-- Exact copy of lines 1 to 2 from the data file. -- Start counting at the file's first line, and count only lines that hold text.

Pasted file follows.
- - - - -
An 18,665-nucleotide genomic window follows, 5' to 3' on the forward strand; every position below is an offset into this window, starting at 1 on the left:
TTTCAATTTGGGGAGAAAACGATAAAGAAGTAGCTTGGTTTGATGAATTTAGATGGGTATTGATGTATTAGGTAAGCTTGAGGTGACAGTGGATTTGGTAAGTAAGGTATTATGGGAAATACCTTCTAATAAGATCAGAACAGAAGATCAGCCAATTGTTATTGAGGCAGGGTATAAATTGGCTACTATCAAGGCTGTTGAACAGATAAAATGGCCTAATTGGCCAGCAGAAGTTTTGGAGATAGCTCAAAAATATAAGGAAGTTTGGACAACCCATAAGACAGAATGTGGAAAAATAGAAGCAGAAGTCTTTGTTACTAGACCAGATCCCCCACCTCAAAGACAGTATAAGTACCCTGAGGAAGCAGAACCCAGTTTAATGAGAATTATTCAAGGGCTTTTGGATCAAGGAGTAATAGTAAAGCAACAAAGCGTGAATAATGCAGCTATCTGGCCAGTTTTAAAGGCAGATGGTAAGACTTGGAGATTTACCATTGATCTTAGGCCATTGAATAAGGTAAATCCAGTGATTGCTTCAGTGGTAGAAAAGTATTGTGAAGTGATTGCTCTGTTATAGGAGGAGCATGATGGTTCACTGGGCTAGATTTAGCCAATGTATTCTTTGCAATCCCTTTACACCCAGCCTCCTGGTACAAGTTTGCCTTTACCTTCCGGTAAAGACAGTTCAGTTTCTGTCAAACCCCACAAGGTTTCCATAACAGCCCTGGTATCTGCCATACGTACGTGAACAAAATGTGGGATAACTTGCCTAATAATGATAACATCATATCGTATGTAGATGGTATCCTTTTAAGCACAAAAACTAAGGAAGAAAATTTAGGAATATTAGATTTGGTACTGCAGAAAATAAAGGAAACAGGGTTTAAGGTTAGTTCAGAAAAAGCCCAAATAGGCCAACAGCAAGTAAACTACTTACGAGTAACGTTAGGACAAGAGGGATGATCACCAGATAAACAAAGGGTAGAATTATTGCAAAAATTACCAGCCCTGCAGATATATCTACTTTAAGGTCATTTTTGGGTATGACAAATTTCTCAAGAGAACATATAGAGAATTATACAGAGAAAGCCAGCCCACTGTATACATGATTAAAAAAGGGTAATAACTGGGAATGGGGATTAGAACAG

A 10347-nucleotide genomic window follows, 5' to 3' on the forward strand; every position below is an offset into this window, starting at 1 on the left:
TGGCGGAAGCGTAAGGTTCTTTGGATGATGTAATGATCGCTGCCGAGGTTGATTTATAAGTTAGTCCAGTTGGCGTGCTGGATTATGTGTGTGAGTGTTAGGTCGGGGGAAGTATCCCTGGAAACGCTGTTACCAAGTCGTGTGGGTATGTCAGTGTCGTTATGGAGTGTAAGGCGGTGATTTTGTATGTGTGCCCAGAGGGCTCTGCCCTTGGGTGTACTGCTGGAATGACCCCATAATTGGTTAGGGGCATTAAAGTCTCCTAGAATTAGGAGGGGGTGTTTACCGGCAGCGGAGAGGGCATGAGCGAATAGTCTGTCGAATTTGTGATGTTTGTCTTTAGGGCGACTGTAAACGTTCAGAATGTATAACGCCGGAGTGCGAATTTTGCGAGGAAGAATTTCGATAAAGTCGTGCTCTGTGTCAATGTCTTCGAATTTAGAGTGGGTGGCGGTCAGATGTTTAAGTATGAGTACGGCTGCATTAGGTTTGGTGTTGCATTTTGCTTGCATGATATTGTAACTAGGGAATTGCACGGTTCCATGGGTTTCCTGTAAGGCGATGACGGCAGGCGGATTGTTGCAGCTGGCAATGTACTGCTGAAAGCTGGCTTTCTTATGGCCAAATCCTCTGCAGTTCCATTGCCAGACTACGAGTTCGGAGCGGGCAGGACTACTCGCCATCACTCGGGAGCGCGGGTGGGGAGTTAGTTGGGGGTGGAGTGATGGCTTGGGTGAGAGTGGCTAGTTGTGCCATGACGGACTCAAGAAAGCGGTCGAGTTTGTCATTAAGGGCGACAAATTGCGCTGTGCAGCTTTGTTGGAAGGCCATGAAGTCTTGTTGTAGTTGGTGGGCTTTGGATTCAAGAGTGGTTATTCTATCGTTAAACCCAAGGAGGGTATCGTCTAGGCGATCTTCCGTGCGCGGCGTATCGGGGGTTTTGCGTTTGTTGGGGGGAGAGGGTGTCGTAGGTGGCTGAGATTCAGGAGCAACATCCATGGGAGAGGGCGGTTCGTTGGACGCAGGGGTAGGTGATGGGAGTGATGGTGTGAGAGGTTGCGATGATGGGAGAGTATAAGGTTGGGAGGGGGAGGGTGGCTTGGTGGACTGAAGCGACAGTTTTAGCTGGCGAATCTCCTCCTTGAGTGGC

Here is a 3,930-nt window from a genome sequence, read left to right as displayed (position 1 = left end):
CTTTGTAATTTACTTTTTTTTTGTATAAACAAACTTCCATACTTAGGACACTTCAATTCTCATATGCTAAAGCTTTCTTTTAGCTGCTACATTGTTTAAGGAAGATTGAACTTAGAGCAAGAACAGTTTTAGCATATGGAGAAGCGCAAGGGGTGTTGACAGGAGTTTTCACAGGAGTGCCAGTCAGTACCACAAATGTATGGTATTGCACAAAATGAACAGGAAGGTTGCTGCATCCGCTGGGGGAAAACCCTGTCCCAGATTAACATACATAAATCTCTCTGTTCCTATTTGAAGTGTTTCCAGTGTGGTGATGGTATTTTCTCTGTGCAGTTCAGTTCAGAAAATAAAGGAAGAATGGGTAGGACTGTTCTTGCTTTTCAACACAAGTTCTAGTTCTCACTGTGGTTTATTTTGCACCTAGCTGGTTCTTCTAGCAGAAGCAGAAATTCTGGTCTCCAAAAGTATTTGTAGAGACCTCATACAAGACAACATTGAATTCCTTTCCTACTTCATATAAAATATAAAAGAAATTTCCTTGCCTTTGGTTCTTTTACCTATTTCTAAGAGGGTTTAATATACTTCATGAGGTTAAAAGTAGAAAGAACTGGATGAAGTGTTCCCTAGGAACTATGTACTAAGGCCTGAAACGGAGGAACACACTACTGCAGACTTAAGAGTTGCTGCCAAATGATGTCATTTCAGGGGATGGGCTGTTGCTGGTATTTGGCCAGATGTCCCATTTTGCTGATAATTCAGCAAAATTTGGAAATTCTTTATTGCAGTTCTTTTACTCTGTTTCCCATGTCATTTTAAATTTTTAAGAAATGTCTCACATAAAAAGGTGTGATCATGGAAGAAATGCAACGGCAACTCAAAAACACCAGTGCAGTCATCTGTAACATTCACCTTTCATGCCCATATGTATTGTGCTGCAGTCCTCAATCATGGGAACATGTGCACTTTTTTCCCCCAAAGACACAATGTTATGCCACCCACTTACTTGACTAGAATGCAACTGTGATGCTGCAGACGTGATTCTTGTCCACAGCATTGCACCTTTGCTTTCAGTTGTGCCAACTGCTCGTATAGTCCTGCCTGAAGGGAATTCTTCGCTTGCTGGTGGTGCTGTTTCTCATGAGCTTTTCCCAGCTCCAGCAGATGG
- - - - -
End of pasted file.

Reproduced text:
An 18,665-nucleotide genomic window follows, 5' to 3' on the forward strand; every position below is an offset into this window, starting at 1 on the left:
TTTCAATTTGGGGAGAAAACGATAAAGAAGTAGCTTGGTTTGATGAATTTAGATGGGTATTGATGTATTAGGTAAGCTTGAGGTGACAGTGGATTTGGTAAGTAAGGTATTATGGGAAATACCTTCTAATAAGATCAGAACAGAAGATCAGCCAATTGTTATTGAGGCAGGGTATAAATTGGCTACTATCAAGGCTGTTGAACAGATAAAATGGCCTAATTGGCCAGCAGAAGTTTTGGAGATAGCTCAAAAATATAAGGAAGTTTGGACAACCCATAAGACAGAATGTGGAAAAATAGAAGCAGAAGTCTTTGTTACTAGACCAGATCCCCCACCTCAAAGACAGTATAAGTACCCTGAGGAAGCAGAACCCAGTTTAATGAGAATTATTCAAGGGCTTTTGGATCAAGGAGTAATAGTAAAGCAACAAAGCGTGAATAATGCAGCTATCTGGCCAGTTTTAAAGGCAGATGGTAAGACTTGGAGATTTACCATTGATCTTAGGCCATTGAATAAGGTAAATCCAGTGATTGCTTCAGTGGTAGAAAAGTATTGTGAAGTGATTGCTCTGTTATAGGAGGAGCATGATGGTTCACTGGGCTAGATTTAGCCAATGTATTCTTTGCAATCCCTTTACACCCAGCCTCCTGGTACAAGTTTGCCTTTACCTTCCGGTAAAGACAGTTCAGTTTCTGTCAAACCCCACAAGGTTTCCATAACAGCCCTGGTATCTGCCATACGTACGTGAACAAAATGTGGGATAACTTGCCTAATAATGATAACATCATATCGTATGTAGATGGTATCCTTTTAAGCACAAAAACTAAGGAAGAAAATTTAGGAATATTAGATTTGGTACTGCAGAAAATAAAGGAAACAGGGTTTAAGGTTAGTTCAGAAAAAGCCCAAATAGGCCAACAGCAAGTAAACTACTTACGAGTAACGTTAGGACAAGAGGGATGATCACCAGATAAACAAAGGGTAGAATTATTGCAAAAATTACCAGCCCTGCAGATATATCTACTTTAAGGTCATTTTTGGGTATGACAAATTTCTCAAGAGAACATATAGAGAATTATACAGAGAAAGCCAGCCCACTGTATACATGATTAAAAAAGGGTAATAACTGGGAATGGGGATTAGAACAG